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India's Economy Faces Dual Risks Of Epidemic And Inflation

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In the fourth quarter of last year, with the gradual lifting of the new crown epidemic prevention and control measures, and the traditional holiday consumption season that began in October, India's personal consumption ushered in retaliatory growth. Both personal consumption and government public expenditure in India increased significantly during the quarter, which has become a key factor in promoting the recovery of India's economic growth. India’s economy grew by 0.4% year-on-year in the fourth quarter of 2020, ending the previous two consecutive quarters of negative growth.

   The momentum of India’s economic recovery continued into the first quarter of this year. Data show that the economy grew by 1.6% year-on-year in the first quarter. Finance Minister Sitharaman said at the time that the Indian economy has successfully achieved a V-shaped recovery.

   But the second wave of the epidemic has put a question mark on the prospects for India’s economic recovery. In April, India’s daily increase in the number of confirmed cases of new crowns hit a record high. In order to prevent and control the epidemic, some major economic towns in India have implemented blockade measures, which have adversely affected economic activities. Economic data for the second quarter of this year will be released at the end of August. Some analysts believe that the momentum of India's economic recovery in the second quarter may slow down.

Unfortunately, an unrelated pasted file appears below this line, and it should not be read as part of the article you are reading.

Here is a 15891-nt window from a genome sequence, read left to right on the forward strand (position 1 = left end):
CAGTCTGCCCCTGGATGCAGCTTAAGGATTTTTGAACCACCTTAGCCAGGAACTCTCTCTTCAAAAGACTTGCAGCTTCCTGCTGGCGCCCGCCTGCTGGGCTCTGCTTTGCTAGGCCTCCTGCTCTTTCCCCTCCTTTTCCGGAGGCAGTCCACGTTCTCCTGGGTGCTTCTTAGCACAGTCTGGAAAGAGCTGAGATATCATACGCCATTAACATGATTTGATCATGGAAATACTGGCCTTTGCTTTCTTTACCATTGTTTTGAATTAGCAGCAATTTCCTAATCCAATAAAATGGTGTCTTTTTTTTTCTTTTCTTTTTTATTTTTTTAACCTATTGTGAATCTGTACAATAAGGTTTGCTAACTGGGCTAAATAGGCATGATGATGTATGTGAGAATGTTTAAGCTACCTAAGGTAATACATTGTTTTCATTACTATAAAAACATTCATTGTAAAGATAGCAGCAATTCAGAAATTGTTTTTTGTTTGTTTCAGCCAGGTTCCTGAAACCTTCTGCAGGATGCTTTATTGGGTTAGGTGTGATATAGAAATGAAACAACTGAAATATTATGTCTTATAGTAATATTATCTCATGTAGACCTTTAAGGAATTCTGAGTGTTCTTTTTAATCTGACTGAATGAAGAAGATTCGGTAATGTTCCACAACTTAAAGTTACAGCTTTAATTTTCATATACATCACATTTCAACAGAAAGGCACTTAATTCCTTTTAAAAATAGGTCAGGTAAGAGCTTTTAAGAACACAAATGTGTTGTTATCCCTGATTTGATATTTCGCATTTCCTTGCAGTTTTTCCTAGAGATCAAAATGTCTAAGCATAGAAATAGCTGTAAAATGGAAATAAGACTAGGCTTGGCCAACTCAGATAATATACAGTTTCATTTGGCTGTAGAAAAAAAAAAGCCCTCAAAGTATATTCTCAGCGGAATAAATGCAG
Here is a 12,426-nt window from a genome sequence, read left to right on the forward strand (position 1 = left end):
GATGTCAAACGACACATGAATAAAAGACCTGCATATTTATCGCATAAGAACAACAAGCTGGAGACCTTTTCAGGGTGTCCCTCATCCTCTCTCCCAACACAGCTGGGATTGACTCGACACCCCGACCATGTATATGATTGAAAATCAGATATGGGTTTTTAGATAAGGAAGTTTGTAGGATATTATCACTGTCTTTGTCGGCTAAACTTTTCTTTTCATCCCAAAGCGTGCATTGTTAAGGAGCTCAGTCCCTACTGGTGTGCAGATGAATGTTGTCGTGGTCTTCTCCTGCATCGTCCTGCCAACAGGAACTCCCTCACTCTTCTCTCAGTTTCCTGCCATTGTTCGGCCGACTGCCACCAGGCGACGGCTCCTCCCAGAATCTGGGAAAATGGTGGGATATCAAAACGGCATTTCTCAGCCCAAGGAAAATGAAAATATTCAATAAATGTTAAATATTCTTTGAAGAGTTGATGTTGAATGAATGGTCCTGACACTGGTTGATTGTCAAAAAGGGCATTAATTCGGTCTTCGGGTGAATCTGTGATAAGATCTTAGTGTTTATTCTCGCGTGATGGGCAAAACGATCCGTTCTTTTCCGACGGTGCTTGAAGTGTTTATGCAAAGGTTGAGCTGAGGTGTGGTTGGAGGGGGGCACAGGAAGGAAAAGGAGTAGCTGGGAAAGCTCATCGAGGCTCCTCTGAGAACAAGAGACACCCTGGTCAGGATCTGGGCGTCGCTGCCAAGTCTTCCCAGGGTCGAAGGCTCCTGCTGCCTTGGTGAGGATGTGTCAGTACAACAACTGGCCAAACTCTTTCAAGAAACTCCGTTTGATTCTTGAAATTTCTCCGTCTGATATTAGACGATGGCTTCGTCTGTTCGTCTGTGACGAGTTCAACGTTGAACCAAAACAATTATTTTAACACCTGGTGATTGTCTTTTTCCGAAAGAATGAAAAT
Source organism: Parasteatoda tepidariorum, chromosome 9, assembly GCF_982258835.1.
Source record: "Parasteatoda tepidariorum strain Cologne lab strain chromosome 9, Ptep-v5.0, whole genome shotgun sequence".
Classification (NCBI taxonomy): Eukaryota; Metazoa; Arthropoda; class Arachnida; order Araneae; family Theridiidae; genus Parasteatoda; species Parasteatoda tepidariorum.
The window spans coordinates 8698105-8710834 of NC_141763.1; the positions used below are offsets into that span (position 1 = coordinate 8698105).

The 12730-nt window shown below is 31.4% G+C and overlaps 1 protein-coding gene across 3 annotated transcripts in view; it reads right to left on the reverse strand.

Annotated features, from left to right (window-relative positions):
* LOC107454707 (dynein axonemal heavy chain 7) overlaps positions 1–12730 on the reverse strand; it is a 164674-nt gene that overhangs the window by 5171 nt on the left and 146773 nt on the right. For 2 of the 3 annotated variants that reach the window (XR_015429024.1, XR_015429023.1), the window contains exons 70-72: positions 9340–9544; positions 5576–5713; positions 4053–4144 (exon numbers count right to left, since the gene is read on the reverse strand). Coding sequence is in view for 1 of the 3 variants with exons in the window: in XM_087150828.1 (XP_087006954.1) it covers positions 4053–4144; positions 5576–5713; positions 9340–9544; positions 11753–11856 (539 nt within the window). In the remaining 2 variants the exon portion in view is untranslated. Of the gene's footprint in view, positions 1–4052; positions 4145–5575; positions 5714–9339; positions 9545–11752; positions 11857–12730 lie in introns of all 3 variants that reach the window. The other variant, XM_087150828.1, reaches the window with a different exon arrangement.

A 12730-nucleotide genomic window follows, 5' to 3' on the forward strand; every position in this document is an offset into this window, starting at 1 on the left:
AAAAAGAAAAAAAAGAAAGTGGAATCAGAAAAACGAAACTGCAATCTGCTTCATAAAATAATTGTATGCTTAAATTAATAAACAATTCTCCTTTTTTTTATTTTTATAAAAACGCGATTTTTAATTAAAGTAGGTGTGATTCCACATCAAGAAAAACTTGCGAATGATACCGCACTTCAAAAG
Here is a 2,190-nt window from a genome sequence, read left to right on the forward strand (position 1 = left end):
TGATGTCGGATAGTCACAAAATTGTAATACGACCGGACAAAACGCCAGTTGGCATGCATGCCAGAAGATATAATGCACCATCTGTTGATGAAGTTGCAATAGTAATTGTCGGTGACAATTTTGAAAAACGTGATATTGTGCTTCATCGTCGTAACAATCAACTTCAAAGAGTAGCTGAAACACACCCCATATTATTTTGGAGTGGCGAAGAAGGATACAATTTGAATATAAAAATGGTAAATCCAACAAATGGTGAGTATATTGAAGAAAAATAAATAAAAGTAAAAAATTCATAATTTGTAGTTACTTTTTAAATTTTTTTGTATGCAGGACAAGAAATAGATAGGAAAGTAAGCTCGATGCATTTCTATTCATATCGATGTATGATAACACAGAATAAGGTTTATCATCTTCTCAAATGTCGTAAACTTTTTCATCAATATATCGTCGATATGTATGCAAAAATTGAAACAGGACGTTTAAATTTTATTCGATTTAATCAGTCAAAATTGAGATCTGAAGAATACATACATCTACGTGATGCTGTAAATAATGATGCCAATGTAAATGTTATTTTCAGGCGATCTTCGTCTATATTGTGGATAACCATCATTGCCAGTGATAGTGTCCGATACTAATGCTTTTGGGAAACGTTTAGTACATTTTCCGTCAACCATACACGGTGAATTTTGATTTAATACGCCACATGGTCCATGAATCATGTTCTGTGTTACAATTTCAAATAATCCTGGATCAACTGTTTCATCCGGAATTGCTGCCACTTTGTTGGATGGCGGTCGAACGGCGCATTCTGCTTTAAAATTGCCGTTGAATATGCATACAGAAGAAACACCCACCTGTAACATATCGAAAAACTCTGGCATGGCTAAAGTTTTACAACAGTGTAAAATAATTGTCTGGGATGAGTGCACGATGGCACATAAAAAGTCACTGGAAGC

On the 20th, the Asian Development Bank lowered India’s economic growth forecast for the current fiscal year (April 2021 to March 2022) from the 11% forecast in April to 10%. ADB said that this reduction reflects the widespread impact of the second wave of the epidemic on the Indian economy. Many Indian states implemented strict blockade measures in April and May, which affected the development of economic activities.

   Experts believe that in the short term, the main factors affecting India’s economic recovery include inflationary pressures and a possible third wave of epidemics.

  Related research predicts that if effective response measures are not taken, India may have a third wave of outbreaks. This will make people's consumption activities tend to be conservative. If there is a third wave of epidemics, India's economic recovery will face a negative impact.

  Data show that, driven by rising food and fuel costs, India’s inflation level in May and June exceeded 6% on average, which was higher than the 6% inflation ceiling set by the central bank for two consecutive months. The central bank expects that the price level will remain high in the next few months.

   Some analysts believe that the rising prices of necessities such as milk and gas in India will put more pressure on consumers who have already been hit by the epidemic, and the Bank of India is more likely to raise interest rates in the next few quarters.

   In addition, the public has lingering fears about the epidemic, which has led to weak demand. In the case of sluggish demand, India's rapid economic recovery lacks strong support and motivation, and it still faces many challenges in the future.

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